‘Breaking Bad’ is a huge TV phenomenon and, with a mighty five seasons, it is more than a little ambitious to condense so much action into a single comedy musical. Yet this production does so phenomenally.
The production gives off an air of striving against adversity. The title has been carefully crafted to ward away any potential copyright lawsuit; the venue is more than a little “off-the-beaten-track”; about ten minutes into the performance, they had to break to fix the lighting. Still, the musical is captivating, hilarious, and requires little prior knowledge of the TV series.
There are only six performers, and the speed of character changes was at times dazzling. These six play dozens of different characters, but every characterisation feels sharp – each role delineated by specific mannerisms, accents and body movement. On top of this, they double as band as well as cast. There are a guitar, drums, saxophone, and keyboard, but also bongos, violin, harmonica, a keytar which doubles as a gun, and an impromptu flute solo in the middle of a rap song. Rebecca Levy was particularly impressive with her ability to switch from flute, to sax, to guitar with seeming ease, as well as shifting seamlessly between the roles of Jesse and Gretchen.
The composer, Rob Gathercole, has written some hysterical songs which are performed excellently by the cast; some favourites are ‘The Motherf***ing DEA’, ‘Sorry, Gretchen’ and ‘Comedy Lawyer’ – the latter of which Gathercole sings himself, in the role of Saul. He also voices and animates the puppet of Walt’s son who speaks just like Dickens’ Tiny Tim from ‘A Christmas Carol’ to much hilarity.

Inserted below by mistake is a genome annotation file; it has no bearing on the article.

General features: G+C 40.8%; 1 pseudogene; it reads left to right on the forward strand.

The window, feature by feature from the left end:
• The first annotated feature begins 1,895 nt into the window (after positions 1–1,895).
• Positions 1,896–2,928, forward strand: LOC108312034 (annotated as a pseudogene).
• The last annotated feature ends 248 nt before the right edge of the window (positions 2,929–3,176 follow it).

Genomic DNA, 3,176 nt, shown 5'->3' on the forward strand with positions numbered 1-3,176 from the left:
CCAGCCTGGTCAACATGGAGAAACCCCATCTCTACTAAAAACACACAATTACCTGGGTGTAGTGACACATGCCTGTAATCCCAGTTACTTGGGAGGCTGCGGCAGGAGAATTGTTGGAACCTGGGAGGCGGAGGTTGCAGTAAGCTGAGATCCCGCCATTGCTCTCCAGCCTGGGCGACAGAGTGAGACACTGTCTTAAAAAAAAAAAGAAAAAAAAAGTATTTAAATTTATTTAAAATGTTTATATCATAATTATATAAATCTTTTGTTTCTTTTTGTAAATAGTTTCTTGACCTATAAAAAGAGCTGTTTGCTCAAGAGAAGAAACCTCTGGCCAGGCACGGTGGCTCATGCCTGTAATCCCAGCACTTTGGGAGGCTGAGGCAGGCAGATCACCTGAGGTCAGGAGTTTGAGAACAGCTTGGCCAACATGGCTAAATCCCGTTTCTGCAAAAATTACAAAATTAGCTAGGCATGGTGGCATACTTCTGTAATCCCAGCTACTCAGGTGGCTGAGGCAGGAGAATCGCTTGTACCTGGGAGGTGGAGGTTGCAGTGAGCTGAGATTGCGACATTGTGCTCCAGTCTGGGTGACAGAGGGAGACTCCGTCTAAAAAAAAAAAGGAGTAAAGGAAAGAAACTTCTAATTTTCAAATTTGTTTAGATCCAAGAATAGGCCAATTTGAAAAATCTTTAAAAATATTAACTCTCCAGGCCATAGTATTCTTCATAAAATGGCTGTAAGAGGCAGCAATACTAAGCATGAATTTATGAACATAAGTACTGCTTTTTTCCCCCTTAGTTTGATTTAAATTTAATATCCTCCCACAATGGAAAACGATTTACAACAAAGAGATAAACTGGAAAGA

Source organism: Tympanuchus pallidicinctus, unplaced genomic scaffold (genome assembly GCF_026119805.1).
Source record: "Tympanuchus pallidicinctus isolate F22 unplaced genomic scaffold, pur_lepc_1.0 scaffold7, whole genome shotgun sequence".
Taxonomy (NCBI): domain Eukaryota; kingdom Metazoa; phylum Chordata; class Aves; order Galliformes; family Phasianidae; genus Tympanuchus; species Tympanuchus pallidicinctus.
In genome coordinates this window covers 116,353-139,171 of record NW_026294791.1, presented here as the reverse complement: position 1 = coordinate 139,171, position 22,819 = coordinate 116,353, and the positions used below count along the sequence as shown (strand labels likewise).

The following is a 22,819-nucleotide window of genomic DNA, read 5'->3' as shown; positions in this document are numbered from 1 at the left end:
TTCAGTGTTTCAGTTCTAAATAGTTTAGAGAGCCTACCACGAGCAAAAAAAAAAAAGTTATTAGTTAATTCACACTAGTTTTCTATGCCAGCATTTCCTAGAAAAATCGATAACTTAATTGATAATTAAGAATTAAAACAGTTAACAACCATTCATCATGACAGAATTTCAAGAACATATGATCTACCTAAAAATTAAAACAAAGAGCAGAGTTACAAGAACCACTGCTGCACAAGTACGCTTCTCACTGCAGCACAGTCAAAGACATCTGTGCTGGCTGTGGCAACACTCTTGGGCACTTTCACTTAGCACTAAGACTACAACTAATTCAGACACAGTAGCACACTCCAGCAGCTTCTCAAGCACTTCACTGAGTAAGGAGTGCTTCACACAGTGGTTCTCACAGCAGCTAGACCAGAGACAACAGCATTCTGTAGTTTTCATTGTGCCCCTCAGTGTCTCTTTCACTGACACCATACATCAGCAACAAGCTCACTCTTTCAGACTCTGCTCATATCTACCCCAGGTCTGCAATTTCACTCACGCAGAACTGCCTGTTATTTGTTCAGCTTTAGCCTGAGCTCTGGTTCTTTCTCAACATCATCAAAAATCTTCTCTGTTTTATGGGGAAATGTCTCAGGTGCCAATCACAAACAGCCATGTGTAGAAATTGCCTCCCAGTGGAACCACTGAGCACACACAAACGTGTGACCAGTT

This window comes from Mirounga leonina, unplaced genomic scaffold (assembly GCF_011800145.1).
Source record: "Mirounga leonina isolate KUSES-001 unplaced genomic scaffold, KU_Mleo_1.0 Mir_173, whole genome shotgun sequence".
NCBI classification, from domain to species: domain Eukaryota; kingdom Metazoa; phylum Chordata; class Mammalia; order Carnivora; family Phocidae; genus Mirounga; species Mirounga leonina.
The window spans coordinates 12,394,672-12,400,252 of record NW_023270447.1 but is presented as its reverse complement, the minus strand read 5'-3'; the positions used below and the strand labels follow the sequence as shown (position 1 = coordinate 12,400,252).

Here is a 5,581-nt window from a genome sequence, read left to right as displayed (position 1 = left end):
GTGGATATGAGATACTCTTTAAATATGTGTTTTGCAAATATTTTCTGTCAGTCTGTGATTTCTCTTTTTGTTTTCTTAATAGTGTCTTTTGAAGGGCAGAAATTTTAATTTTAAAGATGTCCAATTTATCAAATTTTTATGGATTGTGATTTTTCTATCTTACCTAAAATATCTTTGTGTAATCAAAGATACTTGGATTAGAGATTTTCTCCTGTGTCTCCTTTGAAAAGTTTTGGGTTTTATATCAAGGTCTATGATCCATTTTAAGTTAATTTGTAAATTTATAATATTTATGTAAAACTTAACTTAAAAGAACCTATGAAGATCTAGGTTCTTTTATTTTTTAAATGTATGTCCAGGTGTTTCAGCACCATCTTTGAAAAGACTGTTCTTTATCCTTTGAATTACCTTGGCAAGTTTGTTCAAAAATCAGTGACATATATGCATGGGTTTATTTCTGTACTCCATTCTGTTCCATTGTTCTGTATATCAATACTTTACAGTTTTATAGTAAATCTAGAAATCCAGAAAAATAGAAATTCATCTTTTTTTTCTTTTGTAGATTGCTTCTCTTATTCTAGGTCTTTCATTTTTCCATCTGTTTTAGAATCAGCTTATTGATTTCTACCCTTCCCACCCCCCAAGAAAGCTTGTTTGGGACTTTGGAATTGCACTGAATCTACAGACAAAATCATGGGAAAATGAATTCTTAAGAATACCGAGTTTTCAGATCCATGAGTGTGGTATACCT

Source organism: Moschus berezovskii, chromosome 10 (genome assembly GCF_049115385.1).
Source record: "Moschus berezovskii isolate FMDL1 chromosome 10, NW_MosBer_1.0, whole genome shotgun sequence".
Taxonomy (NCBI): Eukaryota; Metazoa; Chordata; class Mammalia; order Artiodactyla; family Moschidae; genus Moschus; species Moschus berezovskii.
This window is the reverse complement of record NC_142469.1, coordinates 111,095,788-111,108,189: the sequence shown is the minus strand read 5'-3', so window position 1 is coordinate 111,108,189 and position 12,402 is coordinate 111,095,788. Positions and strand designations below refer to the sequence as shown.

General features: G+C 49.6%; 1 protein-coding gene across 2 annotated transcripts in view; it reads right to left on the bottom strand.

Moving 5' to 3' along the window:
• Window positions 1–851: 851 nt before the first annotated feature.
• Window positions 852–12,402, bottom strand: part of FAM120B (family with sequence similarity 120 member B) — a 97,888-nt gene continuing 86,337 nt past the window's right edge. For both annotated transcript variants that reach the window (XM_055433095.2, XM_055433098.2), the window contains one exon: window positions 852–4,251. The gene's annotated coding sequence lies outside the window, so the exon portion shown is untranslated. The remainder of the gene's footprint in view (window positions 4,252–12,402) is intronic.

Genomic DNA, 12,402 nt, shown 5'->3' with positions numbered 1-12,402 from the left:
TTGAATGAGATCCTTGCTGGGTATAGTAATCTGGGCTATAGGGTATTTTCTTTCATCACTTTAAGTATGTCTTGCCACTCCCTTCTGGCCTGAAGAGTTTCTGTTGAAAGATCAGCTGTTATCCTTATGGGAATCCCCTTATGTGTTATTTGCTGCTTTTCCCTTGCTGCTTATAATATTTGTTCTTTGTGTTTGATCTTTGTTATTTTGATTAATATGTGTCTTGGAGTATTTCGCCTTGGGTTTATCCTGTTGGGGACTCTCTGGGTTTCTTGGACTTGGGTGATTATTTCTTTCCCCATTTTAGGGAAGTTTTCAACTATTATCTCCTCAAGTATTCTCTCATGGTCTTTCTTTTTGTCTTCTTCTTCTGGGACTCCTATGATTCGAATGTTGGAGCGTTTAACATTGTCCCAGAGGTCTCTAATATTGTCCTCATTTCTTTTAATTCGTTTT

There are many songs packed in, which sometimes makes one musical number bleeds into another or ends abruptly, which can unfortunately rob the individual songs of the credit they deserve. There is no elaborate choreography, nor focus on the cast’s vocal talent, but the show in no way suffers from this.
Comic facial expressions are a particular strength across the board and the performers’ energy radiates from the stage. Tweddle really hits on Walt’s mannerisms, particularly his hard stare. Gathercole’s Saul has the perfect level of greasy lawyer charm, whilst Scott Brook’s Hank is a total police force bro: ‘Breaking Bad’ really does have the perfect comic archetypes just waiting to be mocked and caricatured, and this musical mines that comic potential for all its worth.
A standout moment was that all of the third series is explained through the dual mediums of song and puppetry: as a mariachi band sing, Levy and Olivia Warren (who primarily plays Skylar) desperately try to keep up with the music whilst wielding rudimentary puppets of the characters. At another point, a short silent film is projected depicting ‘The Great Train Heist’ in a fantastic pastiche. The approach is fresh and inventive; the production turns a small budget to its artistic advantage. I think more rehearsal time to tighten certain scenes and a more suitable venue would elevate the show further, but the occasional rough-around-the-edges feel didn’t spoil its entertainment value – indeed Warren corpsing in the role of Hector actually added to the hilarity.
‘Say My Name’ runs until 2nd November and you can get tickets here.
PHOTOS: Sam Chapman Visuals
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